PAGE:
One of the two most common types of love that God doesn't love because he loves you that are relevant and applicable to this room is dating relationships and married relationships between a believing Christian and a nonbeliever. A believing Christian and someone who's Hindu, a believing Christian and someone who's Muslim, a believing Christian and someone who's Jewish, a believing Christian and someone who's an atheist… A relationship between a believing Christian and someone who is not is a relationship the Bible teaches you are to get out of now if you're in.

In 2 Corinthians 6:14, the apostle Paul writes exactly about this, speaking to marriage. "Do not be yoked together…" That is an agricultural term for… Basically, oxen would be yoked together. They'd put two by one another and throw a yoke on, and you were unequally yoked if the oxen moved in different directions. Paul says, "Just like that, when it comes to your life, you should be connected and partnered in marriage with people who are moving in the same direction." "…with unbelievers." Don't do it.

"For what do righteousness and wickedness have in common? Or what fellowship can light have with darkness?" The Bible teaches that you are to be in relationship not with someone who claims to be a Christian or even uses that title but someone who's following Jesus. Why would it be a bad idea? Why is God not cool with that? Maybe as their friend or as you're dating them you could be a part of bringing them to God.

Why would he not be onboard with that? A couple of reasons. Because it hurts you. It hurts your faith. If you marry someone who's not of your same religious background or doesn't have your faith in Christ, here's what you're guaranteeing yourself, one of two options: you will either cap your relationship with Christ or cap your relationship with that person.

In other words, if you marry someone and they're not a Christian, you're either going to be like, "Hey, we don't have to go to church. It's not that big of a deal to me. It's not really that important. I care about you, so let's do whatever you want to do," and you're going to cap your relationship with Jesus, the person you say is most important in your life, which is what a follower of Christ does, or you're going to cap your relationship with that person, because you're going to go all in and you're still trying to follow Jesus, and they won't necessarily always be onboard with that.

So, you're spending your time differently. Your values are different. You're either going to cap your intimacy with your spouse or with Jesus, which inevitably is going to hurt you and hurt your faith and your marriage. The second way marrying someone who is of a different faith hurts you, and if you're not, all of us may have siblings or friends and people in our lives who are entering into relationships with someone who's not a follower of Christ.

Forty-five percent of marriages in America in the last 10 years were between people of two different faiths, almost one in two. In doing so, studies show you triple your chances of getting a divorce. In other words, whatever it is right now (and it's already pretty high), you are tripling the likelihood that you're going to get a divorce. Upwards of 75 percent of non-same-faith marriages end in divorce.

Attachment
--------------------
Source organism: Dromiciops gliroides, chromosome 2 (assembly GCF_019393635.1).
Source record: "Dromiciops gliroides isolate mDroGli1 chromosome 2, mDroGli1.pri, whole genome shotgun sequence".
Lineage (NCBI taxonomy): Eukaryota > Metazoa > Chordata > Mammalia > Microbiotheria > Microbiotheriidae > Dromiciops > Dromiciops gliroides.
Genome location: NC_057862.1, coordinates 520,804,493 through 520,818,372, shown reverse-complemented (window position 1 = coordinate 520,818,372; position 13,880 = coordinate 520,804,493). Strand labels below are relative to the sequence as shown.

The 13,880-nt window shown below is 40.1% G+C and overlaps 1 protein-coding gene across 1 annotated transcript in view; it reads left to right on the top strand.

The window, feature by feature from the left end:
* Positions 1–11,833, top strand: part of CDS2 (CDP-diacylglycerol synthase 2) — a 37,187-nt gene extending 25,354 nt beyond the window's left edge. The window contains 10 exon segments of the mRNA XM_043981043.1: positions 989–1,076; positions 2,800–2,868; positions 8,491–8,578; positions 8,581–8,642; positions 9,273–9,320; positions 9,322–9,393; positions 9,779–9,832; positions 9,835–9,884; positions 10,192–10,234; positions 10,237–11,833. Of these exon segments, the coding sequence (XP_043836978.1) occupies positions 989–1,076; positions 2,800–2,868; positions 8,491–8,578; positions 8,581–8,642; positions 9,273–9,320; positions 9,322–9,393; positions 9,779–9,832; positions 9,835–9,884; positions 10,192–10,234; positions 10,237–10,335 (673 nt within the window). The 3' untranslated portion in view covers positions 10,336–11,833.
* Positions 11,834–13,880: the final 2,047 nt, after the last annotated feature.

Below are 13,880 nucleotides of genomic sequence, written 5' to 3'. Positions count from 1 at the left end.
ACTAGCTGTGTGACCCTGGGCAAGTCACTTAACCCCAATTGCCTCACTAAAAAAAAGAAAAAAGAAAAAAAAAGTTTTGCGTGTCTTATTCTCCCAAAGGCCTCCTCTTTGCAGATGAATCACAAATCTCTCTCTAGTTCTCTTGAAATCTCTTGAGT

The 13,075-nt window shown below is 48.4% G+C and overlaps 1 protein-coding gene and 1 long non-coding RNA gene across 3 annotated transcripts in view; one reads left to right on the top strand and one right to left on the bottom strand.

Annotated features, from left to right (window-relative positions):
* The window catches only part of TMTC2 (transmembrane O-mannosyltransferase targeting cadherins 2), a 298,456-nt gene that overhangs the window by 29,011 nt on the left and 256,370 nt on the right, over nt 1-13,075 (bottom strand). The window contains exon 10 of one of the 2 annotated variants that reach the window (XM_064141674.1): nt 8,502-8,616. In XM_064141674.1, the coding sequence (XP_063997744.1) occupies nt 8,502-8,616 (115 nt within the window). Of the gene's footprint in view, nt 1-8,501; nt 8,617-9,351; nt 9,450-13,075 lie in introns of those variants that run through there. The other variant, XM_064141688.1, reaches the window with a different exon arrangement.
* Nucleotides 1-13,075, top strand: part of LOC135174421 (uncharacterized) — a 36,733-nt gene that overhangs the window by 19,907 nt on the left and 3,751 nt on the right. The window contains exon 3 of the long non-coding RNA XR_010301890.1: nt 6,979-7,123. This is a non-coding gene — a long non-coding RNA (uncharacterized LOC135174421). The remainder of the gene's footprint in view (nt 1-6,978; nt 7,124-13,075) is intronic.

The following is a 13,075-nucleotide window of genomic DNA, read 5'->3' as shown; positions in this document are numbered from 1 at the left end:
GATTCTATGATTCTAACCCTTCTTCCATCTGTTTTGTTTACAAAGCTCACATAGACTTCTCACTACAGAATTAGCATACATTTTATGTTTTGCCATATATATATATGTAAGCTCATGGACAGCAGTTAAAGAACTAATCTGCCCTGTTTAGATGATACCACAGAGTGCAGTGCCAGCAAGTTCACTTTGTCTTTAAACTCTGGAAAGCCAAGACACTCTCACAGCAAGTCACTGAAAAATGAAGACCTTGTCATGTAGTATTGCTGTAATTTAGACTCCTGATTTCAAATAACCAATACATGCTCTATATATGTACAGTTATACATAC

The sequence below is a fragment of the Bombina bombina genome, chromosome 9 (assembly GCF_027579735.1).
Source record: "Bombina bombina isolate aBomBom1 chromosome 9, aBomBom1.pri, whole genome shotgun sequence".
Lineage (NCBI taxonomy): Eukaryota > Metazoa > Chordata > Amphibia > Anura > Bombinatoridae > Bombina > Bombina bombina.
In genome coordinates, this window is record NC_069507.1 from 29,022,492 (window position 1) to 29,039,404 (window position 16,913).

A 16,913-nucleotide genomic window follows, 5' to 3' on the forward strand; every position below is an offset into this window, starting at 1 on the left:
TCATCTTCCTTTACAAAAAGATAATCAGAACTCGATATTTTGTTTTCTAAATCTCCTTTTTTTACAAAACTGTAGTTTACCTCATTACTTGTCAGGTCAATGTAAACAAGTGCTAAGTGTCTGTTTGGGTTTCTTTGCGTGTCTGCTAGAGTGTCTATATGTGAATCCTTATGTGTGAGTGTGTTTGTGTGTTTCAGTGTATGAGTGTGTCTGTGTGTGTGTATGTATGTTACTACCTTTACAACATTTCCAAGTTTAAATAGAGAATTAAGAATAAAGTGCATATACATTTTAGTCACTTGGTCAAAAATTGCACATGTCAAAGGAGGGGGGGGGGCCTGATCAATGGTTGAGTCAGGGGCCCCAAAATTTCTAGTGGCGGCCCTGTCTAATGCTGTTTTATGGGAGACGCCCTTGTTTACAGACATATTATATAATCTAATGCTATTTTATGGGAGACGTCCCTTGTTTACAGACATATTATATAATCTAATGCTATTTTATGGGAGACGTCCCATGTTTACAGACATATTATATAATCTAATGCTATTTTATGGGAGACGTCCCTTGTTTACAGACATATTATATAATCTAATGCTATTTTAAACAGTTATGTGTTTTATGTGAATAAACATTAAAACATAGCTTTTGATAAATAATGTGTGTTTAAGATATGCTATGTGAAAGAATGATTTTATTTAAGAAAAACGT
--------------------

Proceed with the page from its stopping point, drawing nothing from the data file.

You're almost guaranteeing that the children you raise are going to walk away from the church. When there's one believing spouse or one practicing, faithful person, studies have shown that there is a 2 percent chance your children are going to walk up and be practicing believers in that faith of the mother if she's a practicing believer and the father is not. Two percent chance. You are statistically guaranteeing a 98 percent chance your children will not, if they grow up in that home, have a faith in Jesus.

Finally, you're hurting the person you're dating. You're showing them a weakened expression of Christianity, like, "Hey, it's important, but it's not as important as you." You're showing them some weakened version that's like, "Yeah, it's not that big of a deal. I can kind of live however I want, and you should try it out sometime." Let me be emphatically clear. If you are dating someone who is not a Christian, you are in direct rebellion to God.

If you say, "But I love him…" Clearly, and you love him more than you love God, because God's Word has made it clear. I don't care how you met, how much chemistry you have, how much electricity when you touch each other, and you like all of the same jokes and love watching movies. If they don't share your faith, you need to hit the ejection button now. The God who's there is not angry, and he's not trying to move you out of having relationships. He's trying to move you away from the direction of pain and hurt and the future that's in store.

The second type of relationship that I think often we wonder, "How could God be against that?" is the same-sex relationship. When we go in life and we bump into friends… All of us have friends or we know people or siblings or family members or roommates, and we come to church on Tuesday and they're like, "Hey, God is not for same-sex relationships," and then you go and you're around these people, and they're like, "As long as I can remember, I've only been attracted to women, and I'm a woman" or "I've only been attracted to men, and I'm a man."